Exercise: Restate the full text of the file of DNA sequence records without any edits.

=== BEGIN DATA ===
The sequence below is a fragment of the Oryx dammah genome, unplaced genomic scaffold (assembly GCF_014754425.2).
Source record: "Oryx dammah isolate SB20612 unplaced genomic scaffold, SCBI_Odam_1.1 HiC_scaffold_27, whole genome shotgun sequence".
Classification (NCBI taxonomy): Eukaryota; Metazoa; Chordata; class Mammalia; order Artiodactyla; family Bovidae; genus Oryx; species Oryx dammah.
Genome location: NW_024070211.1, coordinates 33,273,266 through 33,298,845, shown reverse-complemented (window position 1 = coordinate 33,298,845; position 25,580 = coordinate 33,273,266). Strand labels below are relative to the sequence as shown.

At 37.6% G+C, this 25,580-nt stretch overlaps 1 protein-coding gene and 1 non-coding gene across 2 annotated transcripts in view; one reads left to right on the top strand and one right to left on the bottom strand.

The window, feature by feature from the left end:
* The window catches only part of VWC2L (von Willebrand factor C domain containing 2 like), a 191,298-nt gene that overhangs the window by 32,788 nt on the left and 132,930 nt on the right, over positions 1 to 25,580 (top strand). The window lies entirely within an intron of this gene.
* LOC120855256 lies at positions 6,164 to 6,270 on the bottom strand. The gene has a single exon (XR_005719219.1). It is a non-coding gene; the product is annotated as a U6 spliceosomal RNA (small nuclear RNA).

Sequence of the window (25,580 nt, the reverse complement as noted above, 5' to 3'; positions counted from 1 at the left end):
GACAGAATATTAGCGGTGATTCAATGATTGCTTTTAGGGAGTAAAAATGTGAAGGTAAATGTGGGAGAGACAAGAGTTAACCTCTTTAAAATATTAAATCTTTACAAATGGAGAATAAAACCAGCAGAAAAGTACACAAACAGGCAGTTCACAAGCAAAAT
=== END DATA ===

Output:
The sequence below is a fragment of the Oryx dammah genome, unplaced genomic scaffold (assembly GCF_014754425.2).
Source record: "Oryx dammah isolate SB20612 unplaced genomic scaffold, SCBI_Odam_1.1 HiC_scaffold_27, whole genome shotgun sequence".
Classification (NCBI taxonomy): Eukaryota; Metazoa; Chordata; class Mammalia; order Artiodactyla; family Bovidae; genus Oryx; species Oryx dammah.
Genome location: NW_024070211.1, coordinates 33,273,266 through 33,298,845, shown reverse-complemented (window position 1 = coordinate 33,298,845; position 25,580 = coordinate 33,273,266). Strand labels below are relative to the sequence as shown.

At 37.6% G+C, this 25,580-nt stretch overlaps 1 protein-coding gene and 1 non-coding gene across 2 annotated transcripts in view; one reads left to right on the top strand and one right to left on the bottom strand.

The window, feature by feature from the left end:
* The window catches only part of VWC2L (von Willebrand factor C domain containing 2 like), a 191,298-nt gene that overhangs the window by 32,788 nt on the left and 132,930 nt on the right, over positions 1 to 25,580 (top strand). The window lies entirely within an intron of this gene.
* LOC120855256 lies at positions 6,164 to 6,270 on the bottom strand. The gene has a single exon (XR_005719219.1). It is a non-coding gene; the product is annotated as a U6 spliceosomal RNA (small nuclear RNA).

Sequence of the window (25,580 nt, the reverse complement as noted above, 5' to 3'; positions counted from 1 at the left end):
GACAGAATATTAGCGGTGATTCAATGATTGCTTTTAGGGAGTAAAAATGTGAAGGTAAATGTGGGAGAGACAAGAGTTAACCTCTTTAAAATATTAAATCTTTACAAATGGAGAATAAAACCAGCAGAAAAGTACACAAACAGGCAGTTCACAAGCAAAAT